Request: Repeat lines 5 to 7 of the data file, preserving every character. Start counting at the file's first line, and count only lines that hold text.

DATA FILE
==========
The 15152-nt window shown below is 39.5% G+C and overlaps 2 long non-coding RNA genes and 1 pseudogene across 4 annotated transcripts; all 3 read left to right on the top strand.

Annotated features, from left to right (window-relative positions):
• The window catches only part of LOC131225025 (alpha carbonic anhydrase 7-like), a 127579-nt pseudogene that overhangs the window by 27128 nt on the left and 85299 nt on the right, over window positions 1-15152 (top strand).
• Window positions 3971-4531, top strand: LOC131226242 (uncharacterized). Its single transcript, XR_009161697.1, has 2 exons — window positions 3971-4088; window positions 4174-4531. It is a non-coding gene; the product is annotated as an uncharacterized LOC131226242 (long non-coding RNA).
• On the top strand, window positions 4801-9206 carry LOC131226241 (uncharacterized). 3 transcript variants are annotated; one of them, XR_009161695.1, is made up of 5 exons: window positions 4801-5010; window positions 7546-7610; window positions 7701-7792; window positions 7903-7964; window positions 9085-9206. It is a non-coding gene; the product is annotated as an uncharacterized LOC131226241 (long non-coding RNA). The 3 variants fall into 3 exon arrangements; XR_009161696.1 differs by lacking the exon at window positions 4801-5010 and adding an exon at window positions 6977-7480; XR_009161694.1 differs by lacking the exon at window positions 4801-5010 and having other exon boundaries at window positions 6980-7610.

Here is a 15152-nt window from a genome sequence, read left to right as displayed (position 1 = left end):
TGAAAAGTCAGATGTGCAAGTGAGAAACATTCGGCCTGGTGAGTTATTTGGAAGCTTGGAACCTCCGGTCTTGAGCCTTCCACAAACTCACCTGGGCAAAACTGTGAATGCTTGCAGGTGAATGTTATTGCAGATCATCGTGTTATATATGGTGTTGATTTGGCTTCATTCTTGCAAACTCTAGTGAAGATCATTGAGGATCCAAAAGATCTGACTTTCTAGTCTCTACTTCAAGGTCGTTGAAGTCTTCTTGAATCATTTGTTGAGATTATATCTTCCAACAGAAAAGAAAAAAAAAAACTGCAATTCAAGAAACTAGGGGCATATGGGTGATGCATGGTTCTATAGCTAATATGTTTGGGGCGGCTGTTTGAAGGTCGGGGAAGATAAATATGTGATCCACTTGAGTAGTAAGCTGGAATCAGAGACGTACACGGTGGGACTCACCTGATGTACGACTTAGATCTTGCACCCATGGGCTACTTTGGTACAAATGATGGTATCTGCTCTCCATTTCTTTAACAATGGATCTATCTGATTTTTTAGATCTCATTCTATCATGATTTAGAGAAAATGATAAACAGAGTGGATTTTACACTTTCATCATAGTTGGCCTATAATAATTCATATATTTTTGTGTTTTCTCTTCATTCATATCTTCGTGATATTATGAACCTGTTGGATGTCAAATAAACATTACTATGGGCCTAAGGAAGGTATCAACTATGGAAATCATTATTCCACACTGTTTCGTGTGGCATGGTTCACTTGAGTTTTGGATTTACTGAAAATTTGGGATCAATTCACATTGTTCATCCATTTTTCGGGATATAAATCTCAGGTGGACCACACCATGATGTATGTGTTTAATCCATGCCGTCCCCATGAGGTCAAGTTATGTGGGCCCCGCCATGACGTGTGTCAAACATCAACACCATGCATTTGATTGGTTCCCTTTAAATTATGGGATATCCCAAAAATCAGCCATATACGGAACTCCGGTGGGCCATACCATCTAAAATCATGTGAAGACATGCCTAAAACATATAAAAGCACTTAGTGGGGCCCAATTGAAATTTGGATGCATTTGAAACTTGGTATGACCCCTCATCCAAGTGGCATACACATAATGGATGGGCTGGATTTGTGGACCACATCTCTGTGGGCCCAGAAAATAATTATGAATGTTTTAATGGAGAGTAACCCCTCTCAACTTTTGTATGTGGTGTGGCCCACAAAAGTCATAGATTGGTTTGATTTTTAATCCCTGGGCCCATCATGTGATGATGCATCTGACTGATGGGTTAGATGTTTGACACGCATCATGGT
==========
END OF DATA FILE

• On the top strand, window positions 4801-9206 carry LOC131226241 (uncharacterized). 3 transcript variants are annotated; one of them, XR_009161695.1, is made up of 5 exons: window positions 4801-5010; window positions 7546-7610; window positions 7701-7792; window positions 7903-7964; window positions 9085-9206. It is a non-coding gene; the product is annotated as an uncharacterized LOC131226241 (long non-coding RNA). The 3 variants fall into 3 exon arrangements; XR_009161696.1 differs by lacking the exon at window positions 4801-5010 and adding an exon at window positions 6977-7480; XR_009161694.1 differs by lacking the exon at window positions 4801-5010 and having other exon boundaries at window positions 6980-7610.

Here is a 15152-nt window from a genome sequence, read left to right as displayed (position 1 = left end):
TGAAAAGTCAGATGTGCAAGTGAGAAACATTCGGCCTGGTGAGTTATTTGGAAGCTTGGAACCTCCGGTCTTGAGCCTTCCACAAACTCACCTGGGCAAAACTGTGAATGCTTGCAGGTGAATGTTATTGCAGATCATCGTGTTATATATGGTGTTGATTTGGCTTCATTCTTGCAAACTCTAGTGAAGATCATTGAGGATCCAAAAGATCTGACTTTCTAGTCTCTACTTCAAGGTCGTTGAAGTCTTCTTGAATCATTTGTTGAGATTATATCTTCCAACAGAAAAGAAAAAAAAAAACTGCAATTCAAGAAACTAGGGGCATATGGGTGATGCATGGTTCTATAGCTAATATGTTTGGGGCGGCTGTTTGAAGGTCGGGGAAGATAAATATGTGATCCACTTGAGTAGTAAGCTGGAATCAGAGACGTACACGGTGGGACTCACCTGATGTACGACTTAGATCTTGCACCCATGGGCTACTTTGGTACAAATGATGGTATCTGCTCTCCATTTCTTTAACAATGGATCTATCTGATTTTTTAGATCTCATTCTATCATGATTTAGAGAAAATGATAAACAGAGTGGATTTTACACTTTCATCATAGTTGGCCTATAATAATTCATATATTTTTGTGTTTTCTCTTCATTCATATCTTCGTGATATTATGAACCTGTTGGATGTCAAATAAACATTACTATGGGCCTAAGGAAGGTATCAACTATGGAAATCATTATTCCACACTGTTTCGTGTGGCATGGTTCACTTGAGTTTTGGATTTACTGAAAATTTGGGATCAATTCACATTGTTCATCCATTTTTCGGGATATAAATCTCAGGTGGACCACACCATGATGTATGTGTTTAATCCATGCCGTCCCCATGAGGTCAAGTTATGTGGGCCCCGCCATGACGTGTGTCAAACATCAACACCATGCATTTGATTGGTTCCCTTTAAATTATGGGATATCCCAAAAATCAGCCATATACGGAACTCCGGTGGGCCATACCATCTAAAATCATGTGAAGACATGCCTAAAACATATAAAAGCACTTAGTGGGGCCCAATTGAAATTTGGATGCATTTGAAACTTGGTATGACCCCTCATCCAAGTGGCATACACATAATGGATGGGCTGGATTTGTGGACCACATCTCTGTGGGCCCAGAAAATAATTATGAATGTTTTAATGGAGAGTAACCCCTCTCAACTTTTGTATGTGGTGTGGCCCACAAAAGTCATAGATTGGTTTGATTTTTAATCCCTGGGCCCATCATGTGATGATGCATCTGACTGATGGGTTAGATGTTTGACACGCATCATGGT